At a Stakeholder Consultation held on Friday in Abuja at the instance of the Federal Ministry of Environment, participants debated the issuance of Green Bonds as an innovative source of funding climate and sustainable development programmes.
Green (or Climate) Bonds are fixed-income financial instruments issued in order to raise finance for climate change solutions. Like normal bonds, they are issued by governments, multi-national banks or corporations. The issuing entity guarantees to repay the bond over a certain period of time, plus either a fixed or variable rate of return.
Green Bonds have been the subject of increasing government, investor and media interest and expectations, driven by the prospect of matching large low‑carbon investment requirements with the trillions of dollars in global bond markets held by institutional investors.
“Today’s stakeholder forum is part of a continuing collaboration between the Ministry of Environment and the Ministry of Finance to explore and develop a product that can leverage and channel resources towards viable Green projects but can also contribute to the achievement of the nation’s development objectives,” said Environment Minister, Mrs Amina Mohammed.
Speaking at the event, Mr. Oscar Onyema, CEO of the Nigerian Stock Exchange (NSE), said that there is significant market potential for Green Bonds in Nigeria as a developing market with a population in excess of 180 million people. He added that, with projected annual emissions of 900 million tonnes, it requires significant capital to develop mitigation and adaptation interventions that will reduce such discharges.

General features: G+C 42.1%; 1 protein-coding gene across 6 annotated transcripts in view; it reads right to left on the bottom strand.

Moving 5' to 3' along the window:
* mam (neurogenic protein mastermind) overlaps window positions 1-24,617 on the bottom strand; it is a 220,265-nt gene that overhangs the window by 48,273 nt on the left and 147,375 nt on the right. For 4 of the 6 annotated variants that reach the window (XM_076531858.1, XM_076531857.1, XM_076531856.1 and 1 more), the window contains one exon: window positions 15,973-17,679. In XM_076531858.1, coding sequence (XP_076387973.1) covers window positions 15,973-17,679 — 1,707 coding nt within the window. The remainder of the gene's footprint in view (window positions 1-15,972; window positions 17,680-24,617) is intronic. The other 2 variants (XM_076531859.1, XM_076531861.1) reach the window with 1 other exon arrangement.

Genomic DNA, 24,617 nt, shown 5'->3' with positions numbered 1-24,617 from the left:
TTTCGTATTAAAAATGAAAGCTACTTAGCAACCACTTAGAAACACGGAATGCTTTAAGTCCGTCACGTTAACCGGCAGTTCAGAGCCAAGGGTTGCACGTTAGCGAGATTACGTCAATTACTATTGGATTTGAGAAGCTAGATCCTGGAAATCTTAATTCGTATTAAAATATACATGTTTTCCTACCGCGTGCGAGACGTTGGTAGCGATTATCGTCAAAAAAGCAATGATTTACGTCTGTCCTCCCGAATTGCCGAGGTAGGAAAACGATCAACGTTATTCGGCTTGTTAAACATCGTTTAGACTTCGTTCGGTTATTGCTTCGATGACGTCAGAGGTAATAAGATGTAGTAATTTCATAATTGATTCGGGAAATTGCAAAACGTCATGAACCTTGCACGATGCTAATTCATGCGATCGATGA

Onyema stated that Green Bonds could mobilise funds from investors who have strong environmental focus, require transparency and have lower risk appetite.
Nigeria, like most countries around the world, faces vast investment needs for the transition to a sustainable, low-carbon and climate resilient economy. The government has made it clear that private sources of finance are needed.
Tapping into the international capital markets, as well as domestic capital is crucial, says the Minister of Environment, Mrs Amina Mohammed.
According to the United Nations Environment Programme (UNEP), Green Bonds have the potential to deliver the low-carbon, climate resilient infrastructure needed in Nigeria (such as renewable energy, low-carbon transport, water infrastructure and sustainable agriculture) with access to private capital.
Nigeria’s Intended Nationally Determined Contributions (INDC) document puts forth the stated targets for the nation’s contribution towards climate improvement and following a low-carbon path to progress. The resource needed to finance the NDCs is put at $142 million between now and 2030.